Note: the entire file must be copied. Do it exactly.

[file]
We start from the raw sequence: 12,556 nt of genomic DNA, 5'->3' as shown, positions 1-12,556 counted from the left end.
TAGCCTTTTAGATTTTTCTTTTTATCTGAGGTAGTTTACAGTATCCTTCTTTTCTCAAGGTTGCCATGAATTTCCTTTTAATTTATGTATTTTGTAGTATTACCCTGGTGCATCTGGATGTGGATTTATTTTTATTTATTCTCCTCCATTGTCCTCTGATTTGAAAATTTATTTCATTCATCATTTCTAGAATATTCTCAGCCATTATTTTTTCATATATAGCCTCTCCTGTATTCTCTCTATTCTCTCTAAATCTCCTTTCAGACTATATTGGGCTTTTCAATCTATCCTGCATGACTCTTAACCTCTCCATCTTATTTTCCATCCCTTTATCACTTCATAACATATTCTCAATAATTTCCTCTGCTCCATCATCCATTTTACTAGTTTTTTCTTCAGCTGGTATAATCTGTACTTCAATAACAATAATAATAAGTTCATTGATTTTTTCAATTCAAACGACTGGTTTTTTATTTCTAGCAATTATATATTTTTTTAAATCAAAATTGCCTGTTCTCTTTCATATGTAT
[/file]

We start from the raw sequence: 12,556 nt of genomic DNA, 5'->3' as shown, positions 1-12,556 counted from the left end.
TAGCCTTTTAGATTTTTCTTTTTATCTGAGGTAGTTTACAGTATCCTTCTTTTCTCAAGGTTGCCATGAATTTCCTTTTAATTTATGTATTTTGTAGTATTACCCTGGTGCATCTGGATGTGGATTTATTTTTATTTATTCTCCTCCATTGTCCTCTGATTTGAAAATTTATTTCATTCATCATTTCTAGAATATTCTCAGCCATTATTTTTTCATATATAGCCTCTCCTGTATTCTCTCTATTCTCTCTAAATCTCCTTTCAGACTATATTGGGCTTTTCAATCTATCCTGCATGACTCTTAACCTCTCCATCTTATTTTCCATCCCTTTATCACTTCATAACATATTCTCAATAATTTCCTCTGCTCCATCATCCATTTTACTAGTTTTTTCTTCAGCTGGTATAATCTGTACTTCAATAACAATAATAATAAGTTCATTGATTTTTTCAATTCAAACGACTGGTTTTTTATTTCTAGCAATTATATATTTTTTTAAATCAAAATTGCCTGTTCTCTTTCATATGTAT